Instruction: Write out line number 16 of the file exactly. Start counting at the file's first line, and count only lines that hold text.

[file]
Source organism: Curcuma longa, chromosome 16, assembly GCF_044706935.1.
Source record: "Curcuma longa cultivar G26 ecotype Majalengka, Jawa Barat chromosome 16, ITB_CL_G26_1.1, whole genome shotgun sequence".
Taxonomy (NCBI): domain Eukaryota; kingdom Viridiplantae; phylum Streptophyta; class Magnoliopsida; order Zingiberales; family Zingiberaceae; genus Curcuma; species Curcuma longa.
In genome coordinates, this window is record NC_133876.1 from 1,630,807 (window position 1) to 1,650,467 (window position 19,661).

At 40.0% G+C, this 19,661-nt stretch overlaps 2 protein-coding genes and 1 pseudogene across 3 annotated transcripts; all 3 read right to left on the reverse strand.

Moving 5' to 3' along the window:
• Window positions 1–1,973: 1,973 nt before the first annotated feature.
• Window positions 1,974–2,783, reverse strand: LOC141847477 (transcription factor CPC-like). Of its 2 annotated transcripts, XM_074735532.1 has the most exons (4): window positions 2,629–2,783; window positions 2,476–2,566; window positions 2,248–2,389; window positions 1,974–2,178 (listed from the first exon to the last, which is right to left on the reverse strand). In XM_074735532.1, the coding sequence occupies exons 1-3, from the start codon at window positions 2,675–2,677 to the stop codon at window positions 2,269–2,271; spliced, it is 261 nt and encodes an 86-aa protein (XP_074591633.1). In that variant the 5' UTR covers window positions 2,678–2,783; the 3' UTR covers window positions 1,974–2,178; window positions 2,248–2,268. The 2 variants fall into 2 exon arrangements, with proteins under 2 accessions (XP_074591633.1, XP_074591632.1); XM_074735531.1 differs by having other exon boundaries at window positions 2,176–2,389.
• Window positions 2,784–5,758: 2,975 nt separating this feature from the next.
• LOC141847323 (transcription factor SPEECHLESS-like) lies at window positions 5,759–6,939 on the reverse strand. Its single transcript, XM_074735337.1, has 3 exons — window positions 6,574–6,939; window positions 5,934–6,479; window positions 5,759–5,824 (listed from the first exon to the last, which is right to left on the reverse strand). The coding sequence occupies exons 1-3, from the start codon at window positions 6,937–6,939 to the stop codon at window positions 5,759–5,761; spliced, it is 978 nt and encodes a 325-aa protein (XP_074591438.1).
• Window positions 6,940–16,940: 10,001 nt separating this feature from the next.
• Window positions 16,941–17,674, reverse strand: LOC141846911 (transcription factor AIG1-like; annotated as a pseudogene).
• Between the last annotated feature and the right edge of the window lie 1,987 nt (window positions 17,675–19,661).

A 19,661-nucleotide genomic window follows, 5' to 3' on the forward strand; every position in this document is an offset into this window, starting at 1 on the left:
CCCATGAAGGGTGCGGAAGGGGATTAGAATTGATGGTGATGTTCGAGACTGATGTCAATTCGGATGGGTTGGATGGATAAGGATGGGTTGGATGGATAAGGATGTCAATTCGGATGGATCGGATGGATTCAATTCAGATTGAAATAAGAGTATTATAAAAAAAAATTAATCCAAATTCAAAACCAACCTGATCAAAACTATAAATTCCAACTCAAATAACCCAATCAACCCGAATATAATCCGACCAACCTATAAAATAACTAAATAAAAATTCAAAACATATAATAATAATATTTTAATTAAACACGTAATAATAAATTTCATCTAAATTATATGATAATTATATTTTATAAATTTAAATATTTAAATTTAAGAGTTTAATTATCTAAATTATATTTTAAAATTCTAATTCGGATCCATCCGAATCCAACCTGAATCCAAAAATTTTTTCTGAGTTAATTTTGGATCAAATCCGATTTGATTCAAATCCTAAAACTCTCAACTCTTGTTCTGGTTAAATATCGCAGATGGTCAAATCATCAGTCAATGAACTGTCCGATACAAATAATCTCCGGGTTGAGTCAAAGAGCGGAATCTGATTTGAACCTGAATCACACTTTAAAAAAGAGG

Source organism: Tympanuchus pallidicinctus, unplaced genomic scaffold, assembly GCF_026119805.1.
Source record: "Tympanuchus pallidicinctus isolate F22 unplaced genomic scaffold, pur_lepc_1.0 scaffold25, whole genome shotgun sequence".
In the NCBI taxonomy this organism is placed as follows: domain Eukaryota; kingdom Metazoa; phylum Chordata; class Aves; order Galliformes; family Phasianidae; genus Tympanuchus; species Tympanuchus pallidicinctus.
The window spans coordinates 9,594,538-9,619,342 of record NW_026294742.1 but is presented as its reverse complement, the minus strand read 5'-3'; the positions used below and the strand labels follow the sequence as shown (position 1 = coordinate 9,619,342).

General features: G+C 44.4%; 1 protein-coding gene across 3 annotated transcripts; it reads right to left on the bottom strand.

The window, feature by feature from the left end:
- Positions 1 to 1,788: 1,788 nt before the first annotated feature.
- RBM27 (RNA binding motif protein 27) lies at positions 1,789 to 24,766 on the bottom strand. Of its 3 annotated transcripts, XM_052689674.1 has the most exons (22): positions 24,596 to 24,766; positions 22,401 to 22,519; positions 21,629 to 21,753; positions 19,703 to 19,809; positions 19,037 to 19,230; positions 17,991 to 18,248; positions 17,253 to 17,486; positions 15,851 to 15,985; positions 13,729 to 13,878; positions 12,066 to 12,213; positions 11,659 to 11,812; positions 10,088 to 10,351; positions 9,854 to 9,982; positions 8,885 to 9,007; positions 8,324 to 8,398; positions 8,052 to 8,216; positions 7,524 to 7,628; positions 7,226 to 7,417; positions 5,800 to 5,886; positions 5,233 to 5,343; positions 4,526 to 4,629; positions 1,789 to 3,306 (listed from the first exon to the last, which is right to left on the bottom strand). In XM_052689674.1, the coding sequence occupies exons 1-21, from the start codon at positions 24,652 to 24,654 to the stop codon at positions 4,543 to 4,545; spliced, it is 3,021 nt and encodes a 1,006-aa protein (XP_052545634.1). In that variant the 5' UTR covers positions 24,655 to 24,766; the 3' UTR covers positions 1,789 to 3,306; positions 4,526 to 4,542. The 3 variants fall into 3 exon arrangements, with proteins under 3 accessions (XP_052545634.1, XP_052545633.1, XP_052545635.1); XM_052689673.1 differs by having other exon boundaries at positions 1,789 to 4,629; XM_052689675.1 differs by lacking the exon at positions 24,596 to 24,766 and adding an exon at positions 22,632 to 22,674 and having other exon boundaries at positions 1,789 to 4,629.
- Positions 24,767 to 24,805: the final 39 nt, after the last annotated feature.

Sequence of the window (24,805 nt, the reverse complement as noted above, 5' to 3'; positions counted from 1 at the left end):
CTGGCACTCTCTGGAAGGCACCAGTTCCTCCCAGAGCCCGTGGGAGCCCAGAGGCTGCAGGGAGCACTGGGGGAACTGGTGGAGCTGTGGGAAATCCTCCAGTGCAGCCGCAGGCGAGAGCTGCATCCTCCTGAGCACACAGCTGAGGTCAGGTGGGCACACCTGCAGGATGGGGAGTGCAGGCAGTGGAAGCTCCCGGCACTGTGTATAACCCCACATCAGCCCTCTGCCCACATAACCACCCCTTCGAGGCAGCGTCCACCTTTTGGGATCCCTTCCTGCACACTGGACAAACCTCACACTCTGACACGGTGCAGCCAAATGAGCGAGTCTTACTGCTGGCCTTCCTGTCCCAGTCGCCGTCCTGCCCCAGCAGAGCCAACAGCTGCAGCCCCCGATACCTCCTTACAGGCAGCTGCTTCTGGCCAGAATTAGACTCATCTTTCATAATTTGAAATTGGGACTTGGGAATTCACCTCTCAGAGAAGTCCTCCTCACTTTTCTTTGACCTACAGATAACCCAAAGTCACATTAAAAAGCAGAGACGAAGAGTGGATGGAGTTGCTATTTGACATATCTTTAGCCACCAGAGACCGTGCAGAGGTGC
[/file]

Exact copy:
Source organism: Tympanuchus pallidicinctus, unplaced genomic scaffold, assembly GCF_026119805.1.